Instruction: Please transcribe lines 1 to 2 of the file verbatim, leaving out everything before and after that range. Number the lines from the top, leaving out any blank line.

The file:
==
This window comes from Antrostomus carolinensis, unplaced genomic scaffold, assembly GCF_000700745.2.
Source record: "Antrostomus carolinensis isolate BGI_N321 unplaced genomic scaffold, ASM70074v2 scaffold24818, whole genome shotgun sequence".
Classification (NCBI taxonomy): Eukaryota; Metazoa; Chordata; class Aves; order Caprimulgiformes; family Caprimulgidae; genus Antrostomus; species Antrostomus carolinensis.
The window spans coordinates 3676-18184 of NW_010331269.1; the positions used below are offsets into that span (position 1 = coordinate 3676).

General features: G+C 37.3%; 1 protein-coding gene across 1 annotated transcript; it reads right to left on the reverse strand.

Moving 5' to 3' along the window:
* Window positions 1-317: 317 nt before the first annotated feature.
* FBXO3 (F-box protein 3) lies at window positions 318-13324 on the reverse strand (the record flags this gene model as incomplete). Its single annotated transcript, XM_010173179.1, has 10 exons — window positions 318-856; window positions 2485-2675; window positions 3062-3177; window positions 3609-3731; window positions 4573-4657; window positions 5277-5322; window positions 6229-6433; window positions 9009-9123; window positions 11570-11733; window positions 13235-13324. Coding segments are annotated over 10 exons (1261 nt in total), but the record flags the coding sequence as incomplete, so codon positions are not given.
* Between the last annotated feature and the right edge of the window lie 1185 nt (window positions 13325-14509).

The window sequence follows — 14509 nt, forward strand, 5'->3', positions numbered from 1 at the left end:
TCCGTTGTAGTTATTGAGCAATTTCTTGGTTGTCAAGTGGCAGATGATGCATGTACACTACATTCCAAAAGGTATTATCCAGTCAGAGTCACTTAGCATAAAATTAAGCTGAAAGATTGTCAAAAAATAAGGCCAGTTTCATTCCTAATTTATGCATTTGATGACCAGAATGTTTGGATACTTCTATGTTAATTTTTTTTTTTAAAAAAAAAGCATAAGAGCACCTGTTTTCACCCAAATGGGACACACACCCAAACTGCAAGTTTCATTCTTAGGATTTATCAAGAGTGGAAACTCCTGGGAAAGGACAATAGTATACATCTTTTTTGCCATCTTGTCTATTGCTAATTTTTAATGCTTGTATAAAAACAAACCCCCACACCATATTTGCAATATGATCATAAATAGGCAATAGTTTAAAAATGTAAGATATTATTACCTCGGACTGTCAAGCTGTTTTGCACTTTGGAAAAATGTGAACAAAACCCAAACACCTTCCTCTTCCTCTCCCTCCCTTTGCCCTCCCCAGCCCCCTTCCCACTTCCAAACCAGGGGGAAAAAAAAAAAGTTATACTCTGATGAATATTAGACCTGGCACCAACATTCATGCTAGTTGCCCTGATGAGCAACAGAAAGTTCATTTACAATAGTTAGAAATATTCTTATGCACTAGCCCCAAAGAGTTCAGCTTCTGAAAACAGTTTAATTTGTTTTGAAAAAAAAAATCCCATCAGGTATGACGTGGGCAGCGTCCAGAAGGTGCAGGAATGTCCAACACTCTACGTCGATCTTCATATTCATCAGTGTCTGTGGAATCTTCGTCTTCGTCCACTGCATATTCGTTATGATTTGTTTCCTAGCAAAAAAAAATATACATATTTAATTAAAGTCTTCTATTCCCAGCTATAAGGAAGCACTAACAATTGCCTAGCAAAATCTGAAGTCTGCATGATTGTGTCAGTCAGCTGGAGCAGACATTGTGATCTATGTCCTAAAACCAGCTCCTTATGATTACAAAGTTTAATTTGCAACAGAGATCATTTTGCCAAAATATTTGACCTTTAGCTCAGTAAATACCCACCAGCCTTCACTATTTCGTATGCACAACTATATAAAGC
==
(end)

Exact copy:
This window comes from Antrostomus carolinensis, unplaced genomic scaffold, assembly GCF_000700745.2.
Source record: "Antrostomus carolinensis isolate BGI_N321 unplaced genomic scaffold, ASM70074v2 scaffold24818, whole genome shotgun sequence".